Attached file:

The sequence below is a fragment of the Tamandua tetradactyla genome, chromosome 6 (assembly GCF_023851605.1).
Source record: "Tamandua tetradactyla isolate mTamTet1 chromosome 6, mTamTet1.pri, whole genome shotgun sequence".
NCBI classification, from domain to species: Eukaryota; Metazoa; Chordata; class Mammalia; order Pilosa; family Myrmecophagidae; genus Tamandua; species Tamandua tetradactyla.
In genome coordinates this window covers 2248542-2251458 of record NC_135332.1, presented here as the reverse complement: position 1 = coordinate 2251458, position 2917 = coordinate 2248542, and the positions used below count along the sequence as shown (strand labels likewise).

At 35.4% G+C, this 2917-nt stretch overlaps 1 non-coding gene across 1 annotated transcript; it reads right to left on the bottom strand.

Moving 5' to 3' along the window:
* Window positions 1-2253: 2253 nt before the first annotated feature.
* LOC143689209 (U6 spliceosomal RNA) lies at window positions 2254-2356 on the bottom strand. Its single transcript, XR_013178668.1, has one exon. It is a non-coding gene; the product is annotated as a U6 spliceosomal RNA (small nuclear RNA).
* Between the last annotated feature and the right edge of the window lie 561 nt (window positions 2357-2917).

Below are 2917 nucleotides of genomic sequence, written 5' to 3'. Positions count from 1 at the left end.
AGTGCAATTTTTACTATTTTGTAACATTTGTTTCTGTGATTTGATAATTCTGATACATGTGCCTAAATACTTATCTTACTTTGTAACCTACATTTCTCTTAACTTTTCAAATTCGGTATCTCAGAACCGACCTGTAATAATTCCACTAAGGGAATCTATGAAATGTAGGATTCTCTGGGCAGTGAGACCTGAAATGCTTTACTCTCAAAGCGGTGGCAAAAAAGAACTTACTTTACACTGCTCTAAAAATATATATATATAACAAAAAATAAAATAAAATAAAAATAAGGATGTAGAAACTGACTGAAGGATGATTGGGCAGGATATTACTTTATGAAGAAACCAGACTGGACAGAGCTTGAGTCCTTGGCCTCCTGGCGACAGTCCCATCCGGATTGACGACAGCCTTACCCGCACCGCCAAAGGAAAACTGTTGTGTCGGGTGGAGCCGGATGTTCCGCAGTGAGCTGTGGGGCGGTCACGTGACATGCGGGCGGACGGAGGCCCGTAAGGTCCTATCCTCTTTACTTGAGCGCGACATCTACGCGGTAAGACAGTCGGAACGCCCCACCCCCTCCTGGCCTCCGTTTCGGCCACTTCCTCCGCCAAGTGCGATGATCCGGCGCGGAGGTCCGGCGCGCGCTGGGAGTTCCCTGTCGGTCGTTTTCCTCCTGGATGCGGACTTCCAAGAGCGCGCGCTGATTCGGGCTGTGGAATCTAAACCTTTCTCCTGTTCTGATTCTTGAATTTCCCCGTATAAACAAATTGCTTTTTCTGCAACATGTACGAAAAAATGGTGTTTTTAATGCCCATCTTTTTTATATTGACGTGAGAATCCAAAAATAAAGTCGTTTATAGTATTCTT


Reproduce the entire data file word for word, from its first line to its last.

The sequence below is a fragment of the Tamandua tetradactyla genome, chromosome 6 (assembly GCF_023851605.1).
Source record: "Tamandua tetradactyla isolate mTamTet1 chromosome 6, mTamTet1.pri, whole genome shotgun sequence".
NCBI classification, from domain to species: Eukaryota; Metazoa; Chordata; class Mammalia; order Pilosa; family Myrmecophagidae; genus Tamandua; species Tamandua tetradactyla.
In genome coordinates this window covers 2248542-2251458 of record NC_135332.1, presented here as the reverse complement: position 1 = coordinate 2251458, position 2917 = coordinate 2248542, and the positions used below count along the sequence as shown (strand labels likewise).

At 35.4% G+C, this 2917-nt stretch overlaps 1 non-coding gene across 1 annotated transcript; it reads right to left on the bottom strand.

Moving 5' to 3' along the window:
* Window positions 1-2253: 2253 nt before the first annotated feature.
* LOC143689209 (U6 spliceosomal RNA) lies at window positions 2254-2356 on the bottom strand. Its single transcript, XR_013178668.1, has one exon. It is a non-coding gene; the product is annotated as a U6 spliceosomal RNA (small nuclear RNA).
* Between the last annotated feature and the right edge of the window lie 561 nt (window positions 2357-2917).

Below are 2917 nucleotides of genomic sequence, written 5' to 3'. Positions count from 1 at the left end.
AGTGCAATTTTTACTATTTTGTAACATTTGTTTCTGTGATTTGATAATTCTGATACATGTGCCTAAATACTTATCTTACTTTGTAACCTACATTTCTCTTAACTTTTCAAATTCGGTATCTCAGAACCGACCTGTAATAATTCCACTAAGGGAATCTATGAAATGTAGGATTCTCTGGGCAGTGAGACCTGAAATGCTTTACTCTCAAAGCGGTGGCAAAAAAGAACTTACTTTACACTGCTCTAAAAATATATATATATAACAAAAAATAAAATAAAATAAAAATAAGGATGTAGAAACTGACTGAAGGATGATTGGGCAGGATATTACTTTATGAAGAAACCAGACTGGACAGAGCTTGAGTCCTTGGCCTCCTGGCGACAGTCCCATCCGGATTGACGACAGCCTTACCCGCACCGCCAAAGGAAAACTGTTGTGTCGGGTGGAGCCGGATGTTCCGCAGTGAGCTGTGGGGCGGTCACGTGACATGCGGGCGGACGGAGGCCCGTAAGGTCCTATCCTCTTTACTTGAGCGCGACATCTACGCGGTAAGACAGTCGGAACGCCCCACCCCCTCCTGGCCTCCGTTTCGGCCACTTCCTCCGCCAAGTGCGATGATCCGGCGCGGAGGTCCGGCGCGCGCTGGGAGTTCCCTGTCGGTCGTTTTCCTCCTGGATGCGGACTTCCAAGAGCGCGCGCTGATTCGGGCTGTGGAATCTAAACCTTTCTCCTGTTCTGATTCTTGAATTTCCCCGTATAAACAAATTGCTTTTTCTGCAACATGTACGAAAAAATGGTGTTTTTAATGCCCATCTTTTTTATATTGACGTGAGAATCCAAAAATAAAGTCGTTTATAGTATTCTT